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Fire Up the Blowtorch! Rhubarb-Honey Crème Brûlée

Emma Beauchamp, Farmers Markets, Recipes, The Local Dish

Crème Brûlée is so much easier than you think! The hardest part was separating the eggs properly…and waiting for the custards to cool!

This month, I teamed up with my friend Julia, a FoodCorps service member in Traverse City and a former (and soon-to-be-returning) professional pastry chef at Martha’s Leelanau Table in Suttons Bay.

In the market, these last few weeks, there has been an abundance of dairy, eggs, honey, and rhubarb. So, Julia and I brainstormed into how we could use all of these fresh local ingredients in one dish: Rhubarb – Honey Crème Brûlée!

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Julia convinced me that crème brûlée really just sounds fancy, so we got to work.

We started by making the rhubarb sauce that we would swirl into our custards. If you haven’t reduced rhubarb down into a sauce before, I highly recommend it! Just mix up some simple syrup, add in the spices of your choice, and add the chopped rhubarb. Let this simmer until it becomes a homogenous sauce (you can use an immersion blender if you prefer it to be really smooth). You better taste it, just in case.

For the custard, separate the yolks from the whites into a medium bowl. Pour the honey into the yolks and whisk until smooth. Slowly heat the cream and vanilla until just barely simmering. Carefully pour the cream into the yolk mixture in a steady stream, whisking continuously. Once combined, skim foam off the top.

Place ramekins into a baking dish with high sides. Then, you may want to transfer the cream/egg mixture to something with a spout before you pour it into the ramekins.

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Place pan into oven, then carefully pour hot (not boiling) water in the baking dish until halfway up the ramekin sides. If you would like, add in the rhubarb sauce now and swirl (it will sink to the bottom).  Let cook for about 40-45 minutes, the custards should be just set but may still wobble in the middle. Now here is the hardest step:  let these babies chill in the fridge for at least one hour.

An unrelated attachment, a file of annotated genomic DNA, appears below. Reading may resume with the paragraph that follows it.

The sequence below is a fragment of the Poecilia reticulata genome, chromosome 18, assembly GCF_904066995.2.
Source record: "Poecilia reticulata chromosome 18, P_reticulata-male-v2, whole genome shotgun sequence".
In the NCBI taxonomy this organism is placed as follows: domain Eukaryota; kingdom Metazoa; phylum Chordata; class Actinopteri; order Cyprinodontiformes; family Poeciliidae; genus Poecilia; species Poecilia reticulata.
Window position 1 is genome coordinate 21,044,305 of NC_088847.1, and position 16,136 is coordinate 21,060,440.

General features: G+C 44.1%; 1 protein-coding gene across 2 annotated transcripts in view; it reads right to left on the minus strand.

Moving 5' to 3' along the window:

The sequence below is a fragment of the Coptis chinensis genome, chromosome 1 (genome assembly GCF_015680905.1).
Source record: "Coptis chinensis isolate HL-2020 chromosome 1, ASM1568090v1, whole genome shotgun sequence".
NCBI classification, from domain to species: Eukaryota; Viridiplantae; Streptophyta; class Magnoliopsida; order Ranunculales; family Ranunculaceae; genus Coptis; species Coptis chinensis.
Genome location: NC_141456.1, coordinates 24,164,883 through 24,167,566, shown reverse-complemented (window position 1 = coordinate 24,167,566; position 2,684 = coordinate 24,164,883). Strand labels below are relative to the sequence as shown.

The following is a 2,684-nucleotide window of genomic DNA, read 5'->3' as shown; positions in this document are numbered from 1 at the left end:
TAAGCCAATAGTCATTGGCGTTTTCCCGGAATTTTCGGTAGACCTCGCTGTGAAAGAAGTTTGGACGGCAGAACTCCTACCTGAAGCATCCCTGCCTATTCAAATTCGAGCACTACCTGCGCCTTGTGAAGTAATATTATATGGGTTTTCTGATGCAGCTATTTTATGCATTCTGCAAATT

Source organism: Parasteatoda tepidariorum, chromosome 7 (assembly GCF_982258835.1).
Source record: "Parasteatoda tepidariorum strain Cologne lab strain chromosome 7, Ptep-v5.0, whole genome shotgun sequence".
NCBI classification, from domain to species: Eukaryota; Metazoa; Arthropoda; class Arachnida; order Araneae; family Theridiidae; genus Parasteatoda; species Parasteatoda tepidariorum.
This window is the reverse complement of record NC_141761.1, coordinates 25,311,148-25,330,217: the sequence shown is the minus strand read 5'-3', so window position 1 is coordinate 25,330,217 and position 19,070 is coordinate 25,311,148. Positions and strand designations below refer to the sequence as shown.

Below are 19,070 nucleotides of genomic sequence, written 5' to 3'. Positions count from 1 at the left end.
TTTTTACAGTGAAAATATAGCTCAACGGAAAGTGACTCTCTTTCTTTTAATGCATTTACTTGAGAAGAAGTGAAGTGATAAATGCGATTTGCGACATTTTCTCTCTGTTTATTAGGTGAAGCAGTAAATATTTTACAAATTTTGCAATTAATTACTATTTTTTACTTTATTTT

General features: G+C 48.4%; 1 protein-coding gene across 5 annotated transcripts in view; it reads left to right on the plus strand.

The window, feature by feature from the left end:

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Tick, tock, tick, tock….

Then the fun begins! Whip out the sugar and the blowtorch to get that perfect burnt sugar crust.

Sprinkle sugar evenly over the top of the cooled custard. Use the heat from the tip of the torch to melt the sugar. Avoid staying in one spot for long, and just melt the sugar until it becomes a toasty brown.

Et voila!

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Julia and I based our recipe off of this one from Epicurious: http://www.epicurious.com/recipes/food/views/rhubarb-creme-brulee-101509

Rhubarb-Honey Crème Brûlée

Rhubarb Sauce

⅓ cup of sugar

⅓ cup of water

4 medium stalks of rhubarb, chopped

¼ tsp cinnamon

¼ tsp ginger

Custard

5 egg yolks

¼ cup of raw honey, Champion Hill Honey

1 ¾ cups of heavy cream, Shetler Family Dairy

1 tsp vanilla extract

 

Turbinado Sugar

Blow Torch

Preheat oven to 325degrees.

Dissolve the sugar in the water in a saucepan over medium low heat. Add in spices and chopped rhubarb. Let simmer until rhubarb turns into a sauce. Let cool.

Separate eggs and add honey. Whisk until combined. Heat milk over medium heat until just simmering. Whisking continuously, pour cream into egg and honey mixture. Skim off foam. Pour mixture into ramekins and spoon in rhubarb sauce and swirl. Place ramekins into a deep baking dish. Pour hot water into dish to halfway up the ramekins. Bake custards for about 45 minutes. Cool for at least an hour.

To achieve the perfect burnt sugar crust, place about ½ tbsp of turbinado sugar onto the top of the custard and spread it evenly. Hold the custard at about a 45 degree angle and lightly run the torch over the top of the custard, ensuring that you melt the sugars. The crust will turn a lovely golden brown color and then you will be ready to eat! Breaking the crust is the best part!

Emma Beauchamp is the Local Food Coordinator for NW Michigan and the Communications Manager for TLD. Contact her at emma@localdifference.org with your crème brûlée  tips. 

 

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